As a State Patrol 911 operator, Marty O’Hehir is used to getting calls from people who need help with flat tires, have run out of gas or simply need directions.

Sometimes calls are more serious, such as those that come from motorists involved in crashes or domestic situations.

But halfway through his day shift on April 16, O’Hehir got what he called the most intense call of his career. A man in his mid-30s, driving 100 mph on eastbound I-94 in Minneapolis, called and told O’Hehir that he was going to drive off the side of the road and take his life.

“He made it very clear to me that he had rock-solid intentions and a plan,” O’Hehir recalled Monday. “I thought, ‘This is not what we are going to do today.’ I was going to prevent that.”

For the next 22 minutes, with supervisors at his side, O’Hehir poured out his heart and listened intently to the caller while developing a rapport that quickly had them on a first-name basis. At the same time, O’Hehir was communicating with the State Patrol, sharing the driver’s location and devising a plan to stop the driver before tragedy struck. The caller, whose name has not been released, stopped in Hugo.

“I was frank in our conversation,” O’Hehir said. “I was pleading with the caller, saying, ‘You need to trust me, slow down and pull over.’ ”

O’Hehir picked up the call about 12:30 p.m. at the Regional Traffic Management Center in Roseville. At times, he wasn’t sure the ordeal would have a happy ending. There are no crib notes or flip charts to rely on in cases like these, O’Hehir said. So he did the one thing he knew how to do: Empathize with the caller.

“You have feelings like I do, and I understand you might be confused,” O’Hehir remembers telling the caller. “He was saying a lot of things and they were from the heart. I knew where he was coming from.”

At one point the caller told O’Hehir he was going to drive to Duluth and into a lake.

“I told him, ‘I’m from Duluth and drive that route every weekend,” O’Hehir said. “I told him, ‘I’m going to go with you. I’m not going to let you go.’ ”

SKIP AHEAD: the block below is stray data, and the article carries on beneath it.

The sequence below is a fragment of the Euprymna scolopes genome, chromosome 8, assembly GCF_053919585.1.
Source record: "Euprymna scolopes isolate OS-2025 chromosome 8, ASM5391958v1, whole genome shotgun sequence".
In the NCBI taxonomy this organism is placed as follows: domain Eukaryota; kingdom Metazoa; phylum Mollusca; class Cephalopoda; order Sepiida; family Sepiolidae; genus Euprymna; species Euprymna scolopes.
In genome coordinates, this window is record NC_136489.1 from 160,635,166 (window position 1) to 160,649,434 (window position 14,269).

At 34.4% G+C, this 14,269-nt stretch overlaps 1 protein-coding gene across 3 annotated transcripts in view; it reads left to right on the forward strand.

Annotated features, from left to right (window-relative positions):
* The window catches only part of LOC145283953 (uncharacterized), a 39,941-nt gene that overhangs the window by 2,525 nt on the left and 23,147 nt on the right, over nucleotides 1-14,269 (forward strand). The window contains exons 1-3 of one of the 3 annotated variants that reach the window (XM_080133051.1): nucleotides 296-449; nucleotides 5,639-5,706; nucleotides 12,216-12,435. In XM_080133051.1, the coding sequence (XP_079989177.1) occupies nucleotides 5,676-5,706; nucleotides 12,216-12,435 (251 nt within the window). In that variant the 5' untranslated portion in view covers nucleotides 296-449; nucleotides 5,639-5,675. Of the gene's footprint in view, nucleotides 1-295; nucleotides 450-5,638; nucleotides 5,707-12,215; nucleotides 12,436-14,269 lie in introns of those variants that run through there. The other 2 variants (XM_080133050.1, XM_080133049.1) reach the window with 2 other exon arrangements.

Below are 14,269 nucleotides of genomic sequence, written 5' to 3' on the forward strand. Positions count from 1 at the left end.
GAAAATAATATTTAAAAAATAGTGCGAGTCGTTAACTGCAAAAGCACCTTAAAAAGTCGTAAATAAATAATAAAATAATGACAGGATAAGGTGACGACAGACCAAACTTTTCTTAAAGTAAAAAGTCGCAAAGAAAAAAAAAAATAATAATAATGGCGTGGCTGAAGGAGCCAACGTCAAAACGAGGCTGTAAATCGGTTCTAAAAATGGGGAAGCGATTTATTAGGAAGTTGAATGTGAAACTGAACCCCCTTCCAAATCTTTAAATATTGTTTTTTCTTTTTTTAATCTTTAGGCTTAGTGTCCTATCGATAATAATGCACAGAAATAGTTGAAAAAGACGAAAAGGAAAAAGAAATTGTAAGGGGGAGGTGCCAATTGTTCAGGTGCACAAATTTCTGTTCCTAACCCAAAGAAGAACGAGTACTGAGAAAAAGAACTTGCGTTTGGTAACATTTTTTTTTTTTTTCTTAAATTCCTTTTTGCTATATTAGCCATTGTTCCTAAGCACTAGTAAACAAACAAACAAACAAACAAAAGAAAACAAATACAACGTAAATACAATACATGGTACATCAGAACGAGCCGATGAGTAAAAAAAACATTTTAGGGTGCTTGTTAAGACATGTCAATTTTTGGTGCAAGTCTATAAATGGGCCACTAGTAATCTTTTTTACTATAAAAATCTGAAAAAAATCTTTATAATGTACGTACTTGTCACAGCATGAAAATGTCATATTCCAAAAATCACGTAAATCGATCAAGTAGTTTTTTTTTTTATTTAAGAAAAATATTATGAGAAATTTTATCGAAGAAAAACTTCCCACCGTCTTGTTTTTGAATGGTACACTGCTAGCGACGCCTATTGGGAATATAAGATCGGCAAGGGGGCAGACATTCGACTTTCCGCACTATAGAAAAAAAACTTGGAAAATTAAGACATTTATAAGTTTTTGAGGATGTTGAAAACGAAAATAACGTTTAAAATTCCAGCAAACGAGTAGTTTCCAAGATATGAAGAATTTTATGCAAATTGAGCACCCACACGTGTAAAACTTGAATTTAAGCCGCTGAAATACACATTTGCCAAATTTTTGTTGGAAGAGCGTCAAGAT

That was a turning point in the conversation, O’Hehir said. The two kept talking until the caller finally pulled over near 80th Street on I-35E. When O’Hehir heard the caller talking with the trooper, “I knew he was in good hands,” he said.

Dr. Stamatis Zeris, a psychiatrist with Hennepin Healthcare in Minneapolis, said the driver did the right thing in seeking help, and that those who have reached a mental breaking point should do the same. With COVID-19 fears and financial stresses growing, Zeris said he’s seen an increase in calls to crisis lines. He urged anybody having dark thoughts such as driving off a bridge or deep depression to call Hennepin Healthcare’s Call Community Outreach for Psychiatric Emergencies (COPE) line at 612-596-1223, or the National Suicide Prevention line at 1-800-273-8255. They also can reach out to friends, family members or clergy for help, he said.

“Call, because we are here to help,” Zeris said. “There is no shame in calling.”

Anxiety or those experiencing blue moods “are the second wave of the pandemic,” he said.

“We’ve seen the flattening of the [COVID-19] curve, but we need to think of flattening the other [mental health] curve.”

Zeris said he’s also seen an increase in substance use since the onset of the coronavirus pandemic and is concerned about that, too.

Nearly a month after the call, O’Hehir said he’s still processing that day’s events, adding that they were emotionally draining.

“We are the first responders who are not first responders,” O’Hehir said. “The state pays me to answer the phone and help the person on the other end.”

The day after, the driver called back to thank him.

“Call 911, don’t be afraid to ask for help,” O’Hehir said. “I can mend a broken heart, but I can’t fix a dead body. He lived another day.”